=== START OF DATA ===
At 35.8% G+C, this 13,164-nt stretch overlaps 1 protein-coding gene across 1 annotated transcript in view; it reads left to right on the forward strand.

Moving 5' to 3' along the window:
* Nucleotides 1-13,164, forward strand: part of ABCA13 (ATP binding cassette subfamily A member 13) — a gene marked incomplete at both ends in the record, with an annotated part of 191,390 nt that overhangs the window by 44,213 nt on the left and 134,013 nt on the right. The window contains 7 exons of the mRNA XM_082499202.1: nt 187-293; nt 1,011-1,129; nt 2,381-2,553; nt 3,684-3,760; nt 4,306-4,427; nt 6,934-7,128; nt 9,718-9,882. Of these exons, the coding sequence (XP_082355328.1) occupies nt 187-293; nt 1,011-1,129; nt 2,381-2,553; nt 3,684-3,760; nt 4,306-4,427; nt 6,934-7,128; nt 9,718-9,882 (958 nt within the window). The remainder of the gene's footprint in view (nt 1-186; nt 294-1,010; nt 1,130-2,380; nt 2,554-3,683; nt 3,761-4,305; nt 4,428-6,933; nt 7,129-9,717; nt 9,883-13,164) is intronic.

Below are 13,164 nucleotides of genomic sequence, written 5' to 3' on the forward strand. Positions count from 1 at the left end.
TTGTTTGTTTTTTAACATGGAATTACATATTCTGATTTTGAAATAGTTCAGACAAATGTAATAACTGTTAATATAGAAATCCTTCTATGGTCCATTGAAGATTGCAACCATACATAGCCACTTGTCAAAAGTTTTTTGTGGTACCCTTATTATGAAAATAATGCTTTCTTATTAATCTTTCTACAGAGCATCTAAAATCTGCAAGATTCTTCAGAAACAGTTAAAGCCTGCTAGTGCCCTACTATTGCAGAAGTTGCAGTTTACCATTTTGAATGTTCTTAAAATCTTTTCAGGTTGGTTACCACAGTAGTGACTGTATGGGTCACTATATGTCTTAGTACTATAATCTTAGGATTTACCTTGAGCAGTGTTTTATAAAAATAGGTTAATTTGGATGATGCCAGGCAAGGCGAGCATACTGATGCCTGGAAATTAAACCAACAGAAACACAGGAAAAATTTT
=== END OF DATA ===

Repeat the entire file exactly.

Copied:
At 35.8% G+C, this 13,164-nt stretch overlaps 1 protein-coding gene across 1 annotated transcript in view; it reads left to right on the forward strand.

Moving 5' to 3' along the window:
* Nucleotides 1-13,164, forward strand: part of ABCA13 (ATP binding cassette subfamily A member 13) — a gene marked incomplete at both ends in the record, with an annotated part of 191,390 nt that overhangs the window by 44,213 nt on the left and 134,013 nt on the right. The window contains 7 exons of the mRNA XM_082499202.1: nt 187-293; nt 1,011-1,129; nt 2,381-2,553; nt 3,684-3,760; nt 4,306-4,427; nt 6,934-7,128; nt 9,718-9,882. Of these exons, the coding sequence (XP_082355328.1) occupies nt 187-293; nt 1,011-1,129; nt 2,381-2,553; nt 3,684-3,760; nt 4,306-4,427; nt 6,934-7,128; nt 9,718-9,882 (958 nt within the window). The remainder of the gene's footprint in view (nt 1-186; nt 294-1,010; nt 1,130-2,380; nt 2,554-3,683; nt 3,761-4,305; nt 4,428-6,933; nt 7,129-9,717; nt 9,883-13,164) is intronic.

Below are 13,164 nucleotides of genomic sequence, written 5' to 3' on the forward strand. Positions count from 1 at the left end.
TTGTTTGTTTTTTAACATGGAATTACATATTCTGATTTTGAAATAGTTCAGACAAATGTAATAACTGTTAATATAGAAATCCTTCTATGGTCCATTGAAGATTGCAACCATACATAGCCACTTGTCAAAAGTTTTTTGTGGTACCCTTATTATGAAAATAATGCTTTCTTATTAATCTTTCTACAGAGCATCTAAAATCTGCAAGATTCTTCAGAAACAGTTAAAGCCTGCTAGTGCCCTACTATTGCAGAAGTTGCAGTTTACCATTTTGAATGTTCTTAAAATCTTTTCAGGTTGGTTACCACAGTAGTGACTGTATGGGTCACTATATGTCTTAGTACTATAATCTTAGGATTTACCTTGAGCAGTGTTTTATAAAAATAGGTTAATTTGGATGATGCCAGGCAAGGCGAGCATACTGATGCCTGGAAATTAAACCAACAGAAACACAGGAAAAATTTT